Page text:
Step 4: Brew

Brew your coffee just like you normally would
Us in the field artillery world call this TOC coffee. Officer coffee in other words. Us NCOs just heat water on the engine block and add old grounds to the water. Great instructable and funny cause its true.
official 1970s USAF coffee: <br> <br>1 x industrial-size percolator (scrubbed clean, please) <br>1x fill water for above percolator <br>1x pound Folger's or Maxwell House (whichever is cheaper at the BX) <br>1x white paper towel <br>1x lockback knife model 110 Folding Hunter <br>1x Airman, female, 18 years old, with attitude <br> <br>Step one: dump out the coffee that's been in there for the last week. <br>Scrub the basket, stem, inside of the lid and inside of the percolator thoroughly. <br> <br>Line the percolator basket with a white paper towel folded into thirds, so that 1/3 sticks up all around the center stem and 1/3 sticks up all around the outer rim <br> <br>Pour the pound of coffee into the paper towel, and tuck the edges in so that the grounds are covered and sealed into the paper (if you have paper filters you can substitute 2 each, 1 under and 1 over the coffee grounds). <br> <br>Plug the coffeemaker in and push the &quot;on&quot; button. <br> <br>Equip the airman with fingernails needing cleaning and the model 110 knife. <br>Lean said airman against the table where the coffee brews until the coffee is done. Once the &quot;ready to serve&quot; light turns red, have the airman announce &quot;Coffee's ready&quot; and clean the fingernails, ostentatiously, with the knife blade, while drinkers serve themselves. <br> <br>Do not add salt to the coffee grounds. <br> <br>The purpose of the airman having the knife is to prevent old NCOs from harassing the person who made the coffee about &quot;ruining the coffeepot when you washed it!&quot; <br> <br>This will make approximately six servings of coffee.
You know your coffee is ready to drink when it starts crawling over the side of the pot. <br><br>Our Mess Sergeant used to keep crackers in the sugar dispensers to keep it from lumping up from humidity. <br><br>Just don't add salt to it like the Navy does. Worst cup of coffee I've ever had...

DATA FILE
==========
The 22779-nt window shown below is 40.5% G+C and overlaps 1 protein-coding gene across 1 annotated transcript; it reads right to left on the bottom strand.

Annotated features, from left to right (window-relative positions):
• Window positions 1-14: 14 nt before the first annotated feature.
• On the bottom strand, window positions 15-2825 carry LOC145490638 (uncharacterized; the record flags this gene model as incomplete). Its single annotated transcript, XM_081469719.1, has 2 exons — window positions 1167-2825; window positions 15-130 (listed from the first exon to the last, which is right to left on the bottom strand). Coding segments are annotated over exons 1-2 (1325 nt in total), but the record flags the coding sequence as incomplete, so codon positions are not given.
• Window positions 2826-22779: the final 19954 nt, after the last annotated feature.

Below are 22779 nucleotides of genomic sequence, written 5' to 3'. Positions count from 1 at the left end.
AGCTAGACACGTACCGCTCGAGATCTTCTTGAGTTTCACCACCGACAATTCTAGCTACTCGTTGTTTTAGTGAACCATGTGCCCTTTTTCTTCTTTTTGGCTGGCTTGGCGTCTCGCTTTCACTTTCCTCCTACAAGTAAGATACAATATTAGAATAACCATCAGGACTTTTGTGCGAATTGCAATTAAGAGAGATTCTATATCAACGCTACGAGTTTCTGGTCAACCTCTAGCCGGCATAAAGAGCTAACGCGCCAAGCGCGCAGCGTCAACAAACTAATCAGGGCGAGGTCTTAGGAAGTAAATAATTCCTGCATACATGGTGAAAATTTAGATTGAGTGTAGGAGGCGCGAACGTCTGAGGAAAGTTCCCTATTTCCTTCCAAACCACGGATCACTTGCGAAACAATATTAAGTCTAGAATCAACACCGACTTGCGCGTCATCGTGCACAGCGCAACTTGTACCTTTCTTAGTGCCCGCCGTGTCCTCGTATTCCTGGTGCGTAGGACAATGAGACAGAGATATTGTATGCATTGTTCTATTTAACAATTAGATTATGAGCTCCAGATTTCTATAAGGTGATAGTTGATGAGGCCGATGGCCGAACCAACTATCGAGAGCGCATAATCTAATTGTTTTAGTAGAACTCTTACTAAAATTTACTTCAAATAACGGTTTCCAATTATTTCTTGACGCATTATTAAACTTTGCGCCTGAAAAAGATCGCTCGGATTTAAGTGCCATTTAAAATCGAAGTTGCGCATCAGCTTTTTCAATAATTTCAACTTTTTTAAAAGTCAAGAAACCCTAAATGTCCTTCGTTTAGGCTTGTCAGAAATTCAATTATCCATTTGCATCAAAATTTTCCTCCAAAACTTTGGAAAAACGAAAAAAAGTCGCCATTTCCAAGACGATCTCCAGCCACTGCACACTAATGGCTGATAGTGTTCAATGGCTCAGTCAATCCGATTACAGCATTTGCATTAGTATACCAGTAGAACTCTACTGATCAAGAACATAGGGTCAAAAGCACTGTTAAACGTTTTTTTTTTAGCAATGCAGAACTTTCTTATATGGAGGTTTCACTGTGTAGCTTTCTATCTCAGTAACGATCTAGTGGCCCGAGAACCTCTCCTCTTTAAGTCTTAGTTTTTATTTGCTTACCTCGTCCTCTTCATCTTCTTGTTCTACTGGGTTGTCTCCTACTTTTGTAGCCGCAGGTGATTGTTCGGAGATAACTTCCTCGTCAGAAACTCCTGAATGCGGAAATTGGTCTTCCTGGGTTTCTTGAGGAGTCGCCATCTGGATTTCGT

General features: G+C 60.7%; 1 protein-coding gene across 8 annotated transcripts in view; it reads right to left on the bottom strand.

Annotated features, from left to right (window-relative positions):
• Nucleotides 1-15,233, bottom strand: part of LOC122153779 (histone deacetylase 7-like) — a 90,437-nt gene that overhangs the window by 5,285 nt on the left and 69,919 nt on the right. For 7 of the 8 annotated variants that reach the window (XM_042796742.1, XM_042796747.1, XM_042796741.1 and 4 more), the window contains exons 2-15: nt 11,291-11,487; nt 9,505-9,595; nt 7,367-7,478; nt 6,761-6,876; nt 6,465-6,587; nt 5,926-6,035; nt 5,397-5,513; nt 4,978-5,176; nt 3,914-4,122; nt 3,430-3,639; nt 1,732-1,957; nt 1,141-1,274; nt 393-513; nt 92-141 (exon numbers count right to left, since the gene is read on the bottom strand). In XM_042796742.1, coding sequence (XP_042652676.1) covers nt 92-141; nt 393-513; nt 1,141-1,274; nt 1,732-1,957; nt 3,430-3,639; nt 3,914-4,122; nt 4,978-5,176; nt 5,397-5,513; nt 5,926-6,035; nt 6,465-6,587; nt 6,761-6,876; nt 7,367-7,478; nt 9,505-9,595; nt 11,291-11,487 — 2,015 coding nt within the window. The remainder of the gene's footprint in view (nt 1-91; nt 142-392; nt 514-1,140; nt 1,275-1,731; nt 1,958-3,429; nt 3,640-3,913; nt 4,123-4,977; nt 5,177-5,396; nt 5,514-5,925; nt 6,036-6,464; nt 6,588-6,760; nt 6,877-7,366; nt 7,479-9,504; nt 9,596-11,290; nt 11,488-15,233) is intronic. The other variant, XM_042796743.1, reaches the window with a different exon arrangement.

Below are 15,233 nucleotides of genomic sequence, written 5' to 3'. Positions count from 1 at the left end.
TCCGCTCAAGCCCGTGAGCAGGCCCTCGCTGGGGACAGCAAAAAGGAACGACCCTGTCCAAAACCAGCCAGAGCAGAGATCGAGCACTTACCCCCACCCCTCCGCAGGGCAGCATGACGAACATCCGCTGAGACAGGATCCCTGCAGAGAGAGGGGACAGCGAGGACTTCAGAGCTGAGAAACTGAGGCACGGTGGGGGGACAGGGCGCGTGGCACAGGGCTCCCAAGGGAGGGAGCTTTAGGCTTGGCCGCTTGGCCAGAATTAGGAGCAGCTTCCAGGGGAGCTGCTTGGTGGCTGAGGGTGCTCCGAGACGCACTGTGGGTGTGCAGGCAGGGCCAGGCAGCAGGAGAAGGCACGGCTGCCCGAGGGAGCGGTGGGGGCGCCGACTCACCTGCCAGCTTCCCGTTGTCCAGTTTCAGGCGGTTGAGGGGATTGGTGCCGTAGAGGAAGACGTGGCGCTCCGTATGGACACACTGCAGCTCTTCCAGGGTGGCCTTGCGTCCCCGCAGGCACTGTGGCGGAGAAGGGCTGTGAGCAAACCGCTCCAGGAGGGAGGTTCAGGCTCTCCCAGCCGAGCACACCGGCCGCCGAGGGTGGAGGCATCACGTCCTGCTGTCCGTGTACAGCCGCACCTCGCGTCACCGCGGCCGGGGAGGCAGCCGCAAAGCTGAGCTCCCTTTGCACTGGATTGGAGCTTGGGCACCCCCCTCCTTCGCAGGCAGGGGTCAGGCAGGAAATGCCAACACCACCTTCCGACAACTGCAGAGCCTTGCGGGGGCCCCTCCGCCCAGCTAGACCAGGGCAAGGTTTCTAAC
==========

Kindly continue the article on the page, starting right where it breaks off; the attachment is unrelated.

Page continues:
OK - one coffee cup/ one styrofaom bowl/ and a filter paper/cloth or paper towel or napkin if ya got it / dark roast coffee,please / and a pot full of boiling campfire water.<br><br>make slits in the bottom of the styrofoam bowl in a circle not bigger than the cup lip<br>put in a filter of some sort see above sit on top of the cup add coffee pour water into the bowl of coffee - let drip .<br><br>for group coffee make a filter over a larger / taller container . <br><br>if you only have a glass container put a big metal knife, spoon or something in it to help absorb heat so it won't crack. <br><br>PS: only use undies if they are all cotton. Tee shirts work great.
Gosh, Ranger--we used to just boil a quart of water with a cup of cheap ground coffee for a couple of hours...You fellows are a lot more refined than I would have expected...I mean sometimes we would throw in an eggshell for some reason I never understood, but that underwear filter thing is a bit precious, don't you think? ;)<br>Really enjoyed your instructable,<br>Ol' Miz Womack
Justin, I'm beginning to understand what makes you guys so ferocious....
the combination of high levels of testosterone and sexual deprivation are what makes us ferocious. the caffeine is merely an enabler.
The verse I remember was:<br><br>The girls at the dances, they say are mighty fine,<br>Most are over 60, the rest are under nine.
They say that women in the army are mighty fine <br>they look like philis diller and walk like franenstein! <br> My dad taught me that cadance back in the '70's...lol
they say that in the army, the pay is mighty fine, they give ya a hundred dollars and take back 99
They say that in the army, the chow is mighty fine.<br>The chicken jumped off the table, and started marking time
I just read this, and out of laziness I re-used my old grounds, and then ran it a second time, and god is this stuff nasty tasting..
really, that is the most common way i do this. re-brewing with the same grounds. it usually comes about when i realize too late that I dont have enough grounds to do a full pot to my liking, so ill just brew and re-brew to get the strength up there. this method is only for the most dire of situations
Wow, looks like the coffee we had every night {via percolator} at the shop when I was in the Air Force. One of the guys spilled the pot on the floor and stripped it to the bare tile instantly! We spent the rest of the night stripping the rest of the floor and waxing it before inspection the next morning.<br><br>For those of you that don't know what a percolator coffee pot is - it takes the coffee in the pot and pumps it back up into the grounds basket. It will keep doing this until you open it and take the basket and the pipe out. By morning the coffee will peel the paint off of a radar dome! Man, I miss that old percolator. It could make the hottest, blackest coffee imaginable.<br><br>Fond memories!<br><br>Thanks for the reminder!
I stilll have a stove top one..lol
Fave'd love ranger coffee . I drank a cup back in 96 and I am still running in circles. <br>
Canteen Cup, MRE heater, and coffee grounds. That is Field Coffee!
i scoff at your MRE heater. just eat the grounds straight. like skoal
I wasn't a Ranger, but I was in the Army. I always thought Ranger coffee went like this... <br> <br>1. Tear open instant coffee pack from an MRE <br>2. Pour instant coffee into mouth. <br>3. Wash it down with a swig from the canteen.
i guess i did technically learn this from 11M's but we always just called it ranger coffee or jarhead coffee

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